Government forces now control the vast majority of territory in Syria. However, victory will be a far from simple affair, warn experts.

Randa Slim, from the Middle East Institute, says the war is "far from over", adding that the recapture of eastern Aleppo will make a peaceful end to the conflict more difficult.

"Until now, Assad has paid lip service to the idea of negotiations and political process to end the civil war in Syria," she told PBS Newshour. However, "now he's going to be definitely dead set against it", she says, as the victory will bolster his confidence and make him believe there's no need for concessions, "including transitioning out of power, which is one of the premise of the political negotiations started in Geneva".

Even if the remaining rebels were to lay down their arms tomorrow, Assad's troubles would be far from over, says Sky News's foreign affairs editor Sam Kiley. By embracing a lopsided alliance with Vladimir Putin's Russia as the price of victory, "Syria's president and the cabal that surrounds him are now entirely dependent on foreigners for their survival".

In addition, Kiley says, the so-called "government forces" are now largely a hodgepodge of "Hezbollah in south Lebanon, Iraqi Hezbollah, Shia fighters (often press ganged) from Iran alongside the Revolutionary Guards and even volunteers from Afghanistan". All have their own motives and goals and could pose a significant threat to the stability of the government's post-war regime.

The only way for Assad to cling on to power is to clean up his image enough to find some other international backers and the quickest way for him to do that is to make his next target the Islamic State's "capital", Raqqa, NBC says.

It adds: "Assad's desire to reenter the world community will more likely be achieved if he is seen to be actively fighting Isis."

US-backed Kurdish and Arab militias are currently leading the offensive to retake Raqqa and the surrounding area. If the Syrian army can play a visible role in this, says NBC, it would not only effectively destroy the jihadists' caliphate, but could secure Assad a valuable ally in US president-elect Donald Trump, who has put crushing IS at the heart of his foreign policy plans.

Syria: East Aleppo evacuation 'under way'

15 December

The evacuation of the final rebel-held enclaves of eastern Aleppo is now underway after both sides reached a ceasefire deal in the early hours of the morning.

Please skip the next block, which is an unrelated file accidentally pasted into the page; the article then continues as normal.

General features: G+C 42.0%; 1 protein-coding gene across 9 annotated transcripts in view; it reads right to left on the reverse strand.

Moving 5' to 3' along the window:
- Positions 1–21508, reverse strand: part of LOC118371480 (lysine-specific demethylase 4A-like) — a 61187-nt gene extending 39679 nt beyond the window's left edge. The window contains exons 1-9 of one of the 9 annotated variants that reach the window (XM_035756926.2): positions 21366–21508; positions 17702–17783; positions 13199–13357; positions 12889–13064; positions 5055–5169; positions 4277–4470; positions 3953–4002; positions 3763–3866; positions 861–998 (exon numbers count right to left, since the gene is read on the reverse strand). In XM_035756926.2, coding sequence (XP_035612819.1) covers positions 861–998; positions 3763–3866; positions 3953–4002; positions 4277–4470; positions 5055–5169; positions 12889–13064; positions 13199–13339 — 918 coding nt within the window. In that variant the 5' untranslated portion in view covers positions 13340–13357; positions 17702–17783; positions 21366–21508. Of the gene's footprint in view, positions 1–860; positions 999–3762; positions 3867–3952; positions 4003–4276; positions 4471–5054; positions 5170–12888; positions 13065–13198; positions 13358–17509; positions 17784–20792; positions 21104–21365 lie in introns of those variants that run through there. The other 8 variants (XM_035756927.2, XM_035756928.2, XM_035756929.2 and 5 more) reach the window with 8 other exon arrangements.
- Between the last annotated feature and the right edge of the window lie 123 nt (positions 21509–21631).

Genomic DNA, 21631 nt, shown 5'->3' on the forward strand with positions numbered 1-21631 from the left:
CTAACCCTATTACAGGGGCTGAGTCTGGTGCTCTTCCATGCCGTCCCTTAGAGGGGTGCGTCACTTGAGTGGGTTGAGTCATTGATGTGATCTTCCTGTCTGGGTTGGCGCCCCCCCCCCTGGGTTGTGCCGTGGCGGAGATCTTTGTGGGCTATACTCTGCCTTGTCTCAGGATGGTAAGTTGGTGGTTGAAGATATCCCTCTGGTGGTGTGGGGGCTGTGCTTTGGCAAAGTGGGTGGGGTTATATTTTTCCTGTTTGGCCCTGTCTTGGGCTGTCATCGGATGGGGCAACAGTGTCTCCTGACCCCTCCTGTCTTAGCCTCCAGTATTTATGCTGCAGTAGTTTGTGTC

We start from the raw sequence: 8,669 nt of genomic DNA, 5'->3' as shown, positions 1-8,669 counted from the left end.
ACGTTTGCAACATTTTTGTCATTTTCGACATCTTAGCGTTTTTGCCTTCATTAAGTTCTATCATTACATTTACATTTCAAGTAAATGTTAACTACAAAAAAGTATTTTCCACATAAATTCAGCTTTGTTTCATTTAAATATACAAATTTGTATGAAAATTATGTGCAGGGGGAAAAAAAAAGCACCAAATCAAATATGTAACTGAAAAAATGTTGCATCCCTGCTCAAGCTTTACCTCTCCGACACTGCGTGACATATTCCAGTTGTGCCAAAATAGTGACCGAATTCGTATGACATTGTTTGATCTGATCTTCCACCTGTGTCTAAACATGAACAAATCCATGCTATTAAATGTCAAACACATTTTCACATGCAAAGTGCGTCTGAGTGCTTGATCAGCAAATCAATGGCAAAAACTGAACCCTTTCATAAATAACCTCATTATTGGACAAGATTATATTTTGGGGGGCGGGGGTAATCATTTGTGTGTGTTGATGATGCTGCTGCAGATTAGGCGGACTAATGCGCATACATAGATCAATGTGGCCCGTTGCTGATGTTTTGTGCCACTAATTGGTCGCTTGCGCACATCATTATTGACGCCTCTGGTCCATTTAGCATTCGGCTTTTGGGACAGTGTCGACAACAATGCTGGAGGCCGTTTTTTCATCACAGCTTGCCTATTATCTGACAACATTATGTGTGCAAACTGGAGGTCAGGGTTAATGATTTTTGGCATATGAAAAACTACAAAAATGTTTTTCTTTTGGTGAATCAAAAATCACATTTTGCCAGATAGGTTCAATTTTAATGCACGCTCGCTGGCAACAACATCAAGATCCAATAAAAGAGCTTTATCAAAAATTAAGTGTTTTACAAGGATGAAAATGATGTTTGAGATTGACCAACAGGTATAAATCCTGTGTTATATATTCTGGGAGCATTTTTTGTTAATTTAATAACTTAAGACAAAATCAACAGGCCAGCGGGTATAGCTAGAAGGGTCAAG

Around 4,000 rebel fighters and civilians were originally due to leave yesterday, but the agreed truce collapsed before buses could leave, with an Iranian-backed Shia militia allied with the government apparently violating the ceasefire, The Guardian reports

Turkish President Recep Tayyip Erdogan and Russian President Vladimir Putin were reportedly instrumental in putting pressure on Syrian President Bashar al-Assad to restore the ceasefire.

The Syrian regime claimed earlier that "all procedures were ready" for the evacuation of the remaining inhabitants, who they described as "rebels and their families".

Noureddine al-Zenki and Ahrar al-Sham, two of the rebel groups entrenched in eastern Aleppo, confirmed a new deal had been agreed in which evacuees "will be taken through government territory into countryside held by rebel groups" 40 miles from Aleppo, reports Sky News.

The first convoy, which contains only patients, medical staff and civilians, is now reportedly on the move. Al Jazeera reports that regime forces fired at the convoy of injured as it left the city, killing one person and injuring at least four more.

An independent journalist in east Aleppo told Al Jazeera the evacuation was still underway despite the attacks.

"There hasn't been fighting since the morning," Zouhir Al-Shimale said, adding that "hundreds of families" were waiting at the bus depots.

Future convoys of buses and trucks taking rebels and civilians out of the city will be escorted by regime soldiers and monitored by drones, the Russian defence ministry said, and the Syrian government was guaranteeing the safety of rebels and civilians alike.